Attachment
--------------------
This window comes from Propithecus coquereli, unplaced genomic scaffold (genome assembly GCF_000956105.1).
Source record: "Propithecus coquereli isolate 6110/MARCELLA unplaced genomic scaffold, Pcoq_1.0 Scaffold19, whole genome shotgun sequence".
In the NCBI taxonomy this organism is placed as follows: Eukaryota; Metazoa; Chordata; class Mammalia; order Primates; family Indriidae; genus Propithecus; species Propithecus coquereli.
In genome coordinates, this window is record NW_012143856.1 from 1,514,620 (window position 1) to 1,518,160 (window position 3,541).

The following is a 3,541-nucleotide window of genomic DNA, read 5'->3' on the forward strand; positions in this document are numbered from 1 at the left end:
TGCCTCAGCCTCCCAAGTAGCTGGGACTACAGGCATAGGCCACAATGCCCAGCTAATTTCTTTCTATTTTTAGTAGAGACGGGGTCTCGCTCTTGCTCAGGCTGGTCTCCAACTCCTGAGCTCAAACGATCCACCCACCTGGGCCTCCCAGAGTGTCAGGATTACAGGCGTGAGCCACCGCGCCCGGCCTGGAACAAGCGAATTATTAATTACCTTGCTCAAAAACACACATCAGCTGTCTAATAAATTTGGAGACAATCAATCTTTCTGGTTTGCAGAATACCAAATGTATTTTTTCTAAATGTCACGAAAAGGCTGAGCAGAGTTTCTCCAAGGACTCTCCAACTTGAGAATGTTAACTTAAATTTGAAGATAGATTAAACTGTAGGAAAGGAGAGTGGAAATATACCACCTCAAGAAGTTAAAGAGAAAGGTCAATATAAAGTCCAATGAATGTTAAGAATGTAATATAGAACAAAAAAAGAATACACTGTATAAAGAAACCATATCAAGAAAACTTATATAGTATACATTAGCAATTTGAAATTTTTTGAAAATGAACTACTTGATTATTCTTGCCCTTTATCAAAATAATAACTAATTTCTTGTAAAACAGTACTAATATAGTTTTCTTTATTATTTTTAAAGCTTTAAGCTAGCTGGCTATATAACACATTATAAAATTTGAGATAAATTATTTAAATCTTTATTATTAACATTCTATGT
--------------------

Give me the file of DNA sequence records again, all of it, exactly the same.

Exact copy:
This window comes from Propithecus coquereli, unplaced genomic scaffold (genome assembly GCF_000956105.1).
Source record: "Propithecus coquereli isolate 6110/MARCELLA unplaced genomic scaffold, Pcoq_1.0 Scaffold19, whole genome shotgun sequence".
In the NCBI taxonomy this organism is placed as follows: Eukaryota; Metazoa; Chordata; class Mammalia; order Primates; family Indriidae; genus Propithecus; species Propithecus coquereli.
In genome coordinates, this window is record NW_012143856.1 from 1,514,620 (window position 1) to 1,518,160 (window position 3,541).

The following is a 3,541-nucleotide window of genomic DNA, read 5'->3' on the forward strand; positions in this document are numbered from 1 at the left end:
TGCCTCAGCCTCCCAAGTAGCTGGGACTACAGGCATAGGCCACAATGCCCAGCTAATTTCTTTCTATTTTTAGTAGAGACGGGGTCTCGCTCTTGCTCAGGCTGGTCTCCAACTCCTGAGCTCAAACGATCCACCCACCTGGGCCTCCCAGAGTGTCAGGATTACAGGCGTGAGCCACCGCGCCCGGCCTGGAACAAGCGAATTATTAATTACCTTGCTCAAAAACACACATCAGCTGTCTAATAAATTTGGAGACAATCAATCTTTCTGGTTTGCAGAATACCAAATGTATTTTTTCTAAATGTCACGAAAAGGCTGAGCAGAGTTTCTCCAAGGACTCTCCAACTTGAGAATGTTAACTTAAATTTGAAGATAGATTAAACTGTAGGAAAGGAGAGTGGAAATATACCACCTCAAGAAGTTAAAGAGAAAGGTCAATATAAAGTCCAATGAATGTTAAGAATGTAATATAGAACAAAAAAAGAATACACTGTATAAAGAAACCATATCAAGAAAACTTATATAGTATACATTAGCAATTTGAAATTTTTTGAAAATGAACTACTTGATTATTCTTGCCCTTTATCAAAATAATAACTAATTTCTTGTAAAACAGTACTAATATAGTTTTCTTTATTATTTTTAAAGCTTTAAGCTAGCTGGCTATATAACACATTATAAAATTTGAGATAAATTATTTAAATCTTTATTATTAACATTCTATGT